JERUSALEM — Palestinians managed to overcome last-minute squabbles to form a new "government of national unity" on Monday, backed by the Islamist militant group Hamas, which the United States and Israel have branded a terrorist organization.
The announcement of a new government, with ministries run mostly by technocrats and headed by current Palestinian Authority Prime Minister Rami Hamdallah, represents a significant step toward ending a bitter seven-year feud between the dueling Palestinian political factions that separately control the West Bank and the Gaza Strip.
But the reconciliation pact between Hamas, which controls the Gaza Strip and does not recognize Israel's right to exist, and the Palestine Liberation Organization and its political party Fatah, sends the Palestinian people and their leaders into uncharted new territory, with plenty of risk.
Mahmoud Abbas, the Palestinian Authority president and a PLO leader, said the new government continues its pledge of nonviolence and its recognition of Israel. He said any peace talks with the Israelis would take place under the auspices of the PLO, not the interim government.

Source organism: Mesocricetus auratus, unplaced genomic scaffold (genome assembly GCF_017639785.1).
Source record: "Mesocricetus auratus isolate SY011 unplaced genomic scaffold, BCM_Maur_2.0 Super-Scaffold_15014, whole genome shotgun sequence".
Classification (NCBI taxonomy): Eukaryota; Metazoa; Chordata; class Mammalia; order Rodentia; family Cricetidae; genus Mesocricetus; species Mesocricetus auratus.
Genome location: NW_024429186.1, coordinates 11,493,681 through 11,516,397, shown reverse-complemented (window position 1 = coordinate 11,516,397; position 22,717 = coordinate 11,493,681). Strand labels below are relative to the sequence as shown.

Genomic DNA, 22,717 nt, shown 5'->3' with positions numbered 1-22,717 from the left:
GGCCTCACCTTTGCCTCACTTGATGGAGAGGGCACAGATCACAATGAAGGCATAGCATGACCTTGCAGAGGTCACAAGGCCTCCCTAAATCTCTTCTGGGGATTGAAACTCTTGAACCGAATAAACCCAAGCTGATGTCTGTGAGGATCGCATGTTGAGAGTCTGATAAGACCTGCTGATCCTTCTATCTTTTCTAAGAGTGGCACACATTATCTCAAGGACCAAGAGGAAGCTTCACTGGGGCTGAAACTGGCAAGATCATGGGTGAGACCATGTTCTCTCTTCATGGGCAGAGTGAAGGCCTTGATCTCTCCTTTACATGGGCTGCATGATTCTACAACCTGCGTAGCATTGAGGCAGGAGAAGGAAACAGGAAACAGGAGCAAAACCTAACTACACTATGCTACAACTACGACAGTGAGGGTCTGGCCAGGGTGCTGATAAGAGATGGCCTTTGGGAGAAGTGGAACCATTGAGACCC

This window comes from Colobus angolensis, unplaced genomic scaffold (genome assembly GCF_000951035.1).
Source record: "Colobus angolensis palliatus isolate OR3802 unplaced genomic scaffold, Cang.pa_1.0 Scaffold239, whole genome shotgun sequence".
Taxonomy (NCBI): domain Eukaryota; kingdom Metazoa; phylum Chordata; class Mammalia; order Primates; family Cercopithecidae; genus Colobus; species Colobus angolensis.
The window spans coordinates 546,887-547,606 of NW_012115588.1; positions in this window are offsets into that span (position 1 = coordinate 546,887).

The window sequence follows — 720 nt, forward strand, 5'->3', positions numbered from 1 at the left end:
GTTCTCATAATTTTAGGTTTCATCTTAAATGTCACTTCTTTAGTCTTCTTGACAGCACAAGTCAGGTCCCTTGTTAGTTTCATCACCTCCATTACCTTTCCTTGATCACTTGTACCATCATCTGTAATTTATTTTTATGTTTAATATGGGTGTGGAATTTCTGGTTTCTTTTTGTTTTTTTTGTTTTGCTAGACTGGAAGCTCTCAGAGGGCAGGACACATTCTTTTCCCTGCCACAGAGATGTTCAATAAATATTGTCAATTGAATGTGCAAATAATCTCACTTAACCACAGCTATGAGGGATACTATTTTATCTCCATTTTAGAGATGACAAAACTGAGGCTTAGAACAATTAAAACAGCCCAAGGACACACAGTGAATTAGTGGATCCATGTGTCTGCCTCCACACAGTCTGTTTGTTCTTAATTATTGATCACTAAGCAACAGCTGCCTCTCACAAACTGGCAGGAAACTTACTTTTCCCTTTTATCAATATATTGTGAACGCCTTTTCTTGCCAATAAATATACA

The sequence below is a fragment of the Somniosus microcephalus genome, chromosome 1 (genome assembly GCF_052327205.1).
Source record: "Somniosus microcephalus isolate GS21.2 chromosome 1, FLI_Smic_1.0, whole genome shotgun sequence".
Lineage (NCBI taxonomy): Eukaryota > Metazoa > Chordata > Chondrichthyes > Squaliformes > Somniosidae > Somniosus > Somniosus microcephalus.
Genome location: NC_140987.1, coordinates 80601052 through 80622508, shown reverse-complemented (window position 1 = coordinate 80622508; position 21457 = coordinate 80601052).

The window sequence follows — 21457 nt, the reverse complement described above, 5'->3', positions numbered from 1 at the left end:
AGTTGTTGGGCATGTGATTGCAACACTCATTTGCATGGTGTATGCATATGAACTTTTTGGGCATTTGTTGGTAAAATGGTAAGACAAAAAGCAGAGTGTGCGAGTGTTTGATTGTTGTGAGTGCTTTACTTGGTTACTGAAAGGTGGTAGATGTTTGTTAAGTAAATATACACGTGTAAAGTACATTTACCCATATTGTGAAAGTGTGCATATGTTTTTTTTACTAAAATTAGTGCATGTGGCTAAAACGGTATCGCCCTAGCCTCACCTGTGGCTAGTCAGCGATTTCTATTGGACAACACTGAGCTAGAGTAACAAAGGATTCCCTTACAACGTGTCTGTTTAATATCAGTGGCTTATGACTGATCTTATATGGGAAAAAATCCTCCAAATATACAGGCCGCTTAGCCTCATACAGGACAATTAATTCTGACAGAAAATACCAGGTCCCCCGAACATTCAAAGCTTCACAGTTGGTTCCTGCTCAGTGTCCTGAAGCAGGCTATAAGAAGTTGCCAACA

"Today we declare the end of the split and regaining the unity of the homeland," he said in a prerecorded speech on Palestine TV. "This black page in our history has been closed forever."
Left undecided for now is whether Hamas would allow the new government to run the security forces in the Gaza Strip and whether Hamas would be allowed to operate more freely in the West Bank — permitted, for example, to stage rallies or run social programs, which the group is mostly banned from doing.
Israel says it will reject any government backed by Hamas.